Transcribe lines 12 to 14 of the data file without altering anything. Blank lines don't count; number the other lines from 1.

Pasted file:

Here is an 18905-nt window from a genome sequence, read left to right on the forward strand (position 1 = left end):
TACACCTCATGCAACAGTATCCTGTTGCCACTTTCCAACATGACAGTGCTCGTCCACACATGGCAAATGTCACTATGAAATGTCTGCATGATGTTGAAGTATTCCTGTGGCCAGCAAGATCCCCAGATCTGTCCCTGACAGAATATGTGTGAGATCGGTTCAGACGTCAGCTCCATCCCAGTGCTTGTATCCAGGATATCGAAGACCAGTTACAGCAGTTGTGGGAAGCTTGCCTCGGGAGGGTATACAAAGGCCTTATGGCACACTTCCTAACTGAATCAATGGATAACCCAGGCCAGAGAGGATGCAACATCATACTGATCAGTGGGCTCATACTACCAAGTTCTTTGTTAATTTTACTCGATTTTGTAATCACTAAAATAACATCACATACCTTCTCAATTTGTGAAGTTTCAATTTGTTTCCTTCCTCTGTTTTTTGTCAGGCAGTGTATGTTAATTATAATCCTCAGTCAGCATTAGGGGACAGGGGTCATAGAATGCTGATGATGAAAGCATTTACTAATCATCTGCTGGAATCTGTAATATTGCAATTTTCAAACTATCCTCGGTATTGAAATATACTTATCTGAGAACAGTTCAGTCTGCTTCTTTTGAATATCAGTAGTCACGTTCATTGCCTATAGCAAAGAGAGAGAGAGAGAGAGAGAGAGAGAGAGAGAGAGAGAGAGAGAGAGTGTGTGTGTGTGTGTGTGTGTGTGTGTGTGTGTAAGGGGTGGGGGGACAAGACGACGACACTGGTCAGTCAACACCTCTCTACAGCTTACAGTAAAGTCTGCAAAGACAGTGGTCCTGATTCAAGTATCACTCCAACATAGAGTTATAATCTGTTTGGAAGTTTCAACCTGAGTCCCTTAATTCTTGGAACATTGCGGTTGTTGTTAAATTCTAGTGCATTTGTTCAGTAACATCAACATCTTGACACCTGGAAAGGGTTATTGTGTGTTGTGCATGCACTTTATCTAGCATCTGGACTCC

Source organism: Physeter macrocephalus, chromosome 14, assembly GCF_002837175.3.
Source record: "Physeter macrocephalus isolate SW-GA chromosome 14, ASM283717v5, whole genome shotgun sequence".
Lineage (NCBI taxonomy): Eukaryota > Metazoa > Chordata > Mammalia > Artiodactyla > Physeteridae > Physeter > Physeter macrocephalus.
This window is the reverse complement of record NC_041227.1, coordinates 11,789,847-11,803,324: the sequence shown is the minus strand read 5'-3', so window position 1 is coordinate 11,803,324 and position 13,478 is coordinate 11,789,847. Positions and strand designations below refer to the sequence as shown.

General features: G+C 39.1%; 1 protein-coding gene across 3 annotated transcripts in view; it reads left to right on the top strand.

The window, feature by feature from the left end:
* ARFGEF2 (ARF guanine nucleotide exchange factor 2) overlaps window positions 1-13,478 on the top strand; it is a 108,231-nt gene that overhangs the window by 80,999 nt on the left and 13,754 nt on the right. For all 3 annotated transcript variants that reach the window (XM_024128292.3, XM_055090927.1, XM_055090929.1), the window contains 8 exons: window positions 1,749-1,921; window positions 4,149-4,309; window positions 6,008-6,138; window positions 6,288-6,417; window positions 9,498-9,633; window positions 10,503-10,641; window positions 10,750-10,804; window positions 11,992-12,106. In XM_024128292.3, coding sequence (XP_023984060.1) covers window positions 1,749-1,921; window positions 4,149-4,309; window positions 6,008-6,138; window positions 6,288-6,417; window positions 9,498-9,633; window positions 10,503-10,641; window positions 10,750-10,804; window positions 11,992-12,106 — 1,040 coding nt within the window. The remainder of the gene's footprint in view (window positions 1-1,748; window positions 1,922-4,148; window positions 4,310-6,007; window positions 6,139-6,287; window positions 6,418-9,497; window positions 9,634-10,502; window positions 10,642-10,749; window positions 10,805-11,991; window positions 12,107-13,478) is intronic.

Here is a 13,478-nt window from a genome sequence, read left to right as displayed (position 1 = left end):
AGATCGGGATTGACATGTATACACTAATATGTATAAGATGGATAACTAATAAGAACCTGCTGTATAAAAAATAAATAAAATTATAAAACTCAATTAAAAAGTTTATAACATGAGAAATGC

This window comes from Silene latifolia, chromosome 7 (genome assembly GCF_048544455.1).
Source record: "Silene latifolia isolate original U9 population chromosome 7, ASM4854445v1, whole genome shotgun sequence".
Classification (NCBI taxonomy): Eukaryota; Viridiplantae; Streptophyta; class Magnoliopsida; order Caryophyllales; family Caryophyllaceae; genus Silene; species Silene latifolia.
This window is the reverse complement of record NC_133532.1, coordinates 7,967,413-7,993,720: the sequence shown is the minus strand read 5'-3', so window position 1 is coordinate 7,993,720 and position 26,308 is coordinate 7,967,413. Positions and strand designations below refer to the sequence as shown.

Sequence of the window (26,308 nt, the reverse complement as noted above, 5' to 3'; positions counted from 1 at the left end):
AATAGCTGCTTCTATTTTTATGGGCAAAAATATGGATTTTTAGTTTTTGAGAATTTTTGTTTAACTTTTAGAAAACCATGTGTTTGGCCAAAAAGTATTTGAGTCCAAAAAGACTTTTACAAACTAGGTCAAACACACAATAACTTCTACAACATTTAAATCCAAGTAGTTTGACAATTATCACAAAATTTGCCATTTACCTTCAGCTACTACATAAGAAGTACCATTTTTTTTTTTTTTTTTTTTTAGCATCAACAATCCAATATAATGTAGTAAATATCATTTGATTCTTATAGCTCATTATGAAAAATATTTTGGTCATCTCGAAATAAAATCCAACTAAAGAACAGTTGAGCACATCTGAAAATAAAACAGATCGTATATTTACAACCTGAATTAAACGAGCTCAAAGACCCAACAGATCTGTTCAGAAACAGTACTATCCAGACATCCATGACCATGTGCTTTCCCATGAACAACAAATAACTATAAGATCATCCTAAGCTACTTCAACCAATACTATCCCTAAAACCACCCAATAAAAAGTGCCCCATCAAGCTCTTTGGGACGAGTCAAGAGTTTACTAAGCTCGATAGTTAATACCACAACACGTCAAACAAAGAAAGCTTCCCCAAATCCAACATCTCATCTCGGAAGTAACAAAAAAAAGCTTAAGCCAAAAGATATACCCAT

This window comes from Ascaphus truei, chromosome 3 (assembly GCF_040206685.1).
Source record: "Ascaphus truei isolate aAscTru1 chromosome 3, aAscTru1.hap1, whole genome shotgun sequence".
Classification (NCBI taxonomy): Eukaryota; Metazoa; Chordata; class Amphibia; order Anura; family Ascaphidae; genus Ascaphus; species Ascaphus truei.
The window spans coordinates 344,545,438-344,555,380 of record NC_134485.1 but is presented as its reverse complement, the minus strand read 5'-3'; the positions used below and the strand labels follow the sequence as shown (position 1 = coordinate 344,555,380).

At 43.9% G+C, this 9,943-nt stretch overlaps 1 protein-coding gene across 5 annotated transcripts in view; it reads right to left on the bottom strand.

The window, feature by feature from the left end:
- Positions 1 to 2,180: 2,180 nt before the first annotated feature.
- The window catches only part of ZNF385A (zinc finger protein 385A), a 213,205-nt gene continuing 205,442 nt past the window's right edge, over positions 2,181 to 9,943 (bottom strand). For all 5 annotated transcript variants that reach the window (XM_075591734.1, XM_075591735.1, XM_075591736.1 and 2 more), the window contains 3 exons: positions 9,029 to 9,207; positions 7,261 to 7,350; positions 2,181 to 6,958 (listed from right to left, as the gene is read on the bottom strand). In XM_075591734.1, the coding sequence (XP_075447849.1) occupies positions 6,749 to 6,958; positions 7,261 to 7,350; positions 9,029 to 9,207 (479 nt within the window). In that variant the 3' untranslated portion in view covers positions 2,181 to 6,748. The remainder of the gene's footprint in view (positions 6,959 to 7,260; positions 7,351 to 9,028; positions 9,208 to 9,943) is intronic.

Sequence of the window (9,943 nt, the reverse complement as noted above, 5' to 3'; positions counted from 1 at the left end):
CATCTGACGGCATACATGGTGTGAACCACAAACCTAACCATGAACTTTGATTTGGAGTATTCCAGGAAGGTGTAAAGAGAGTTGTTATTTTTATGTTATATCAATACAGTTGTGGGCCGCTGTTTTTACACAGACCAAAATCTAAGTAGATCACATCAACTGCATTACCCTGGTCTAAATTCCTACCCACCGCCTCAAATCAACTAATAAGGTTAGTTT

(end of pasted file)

This window comes from Silene latifolia, chromosome 7 (genome assembly GCF_048544455.1).
Source record: "Silene latifolia isolate original U9 population chromosome 7, ASM4854445v1, whole genome shotgun sequence".
Classification (NCBI taxonomy): Eukaryota; Viridiplantae; Streptophyta; class Magnoliopsida; order Caryophyllales; family Caryophyllaceae; genus Silene; species Silene latifolia.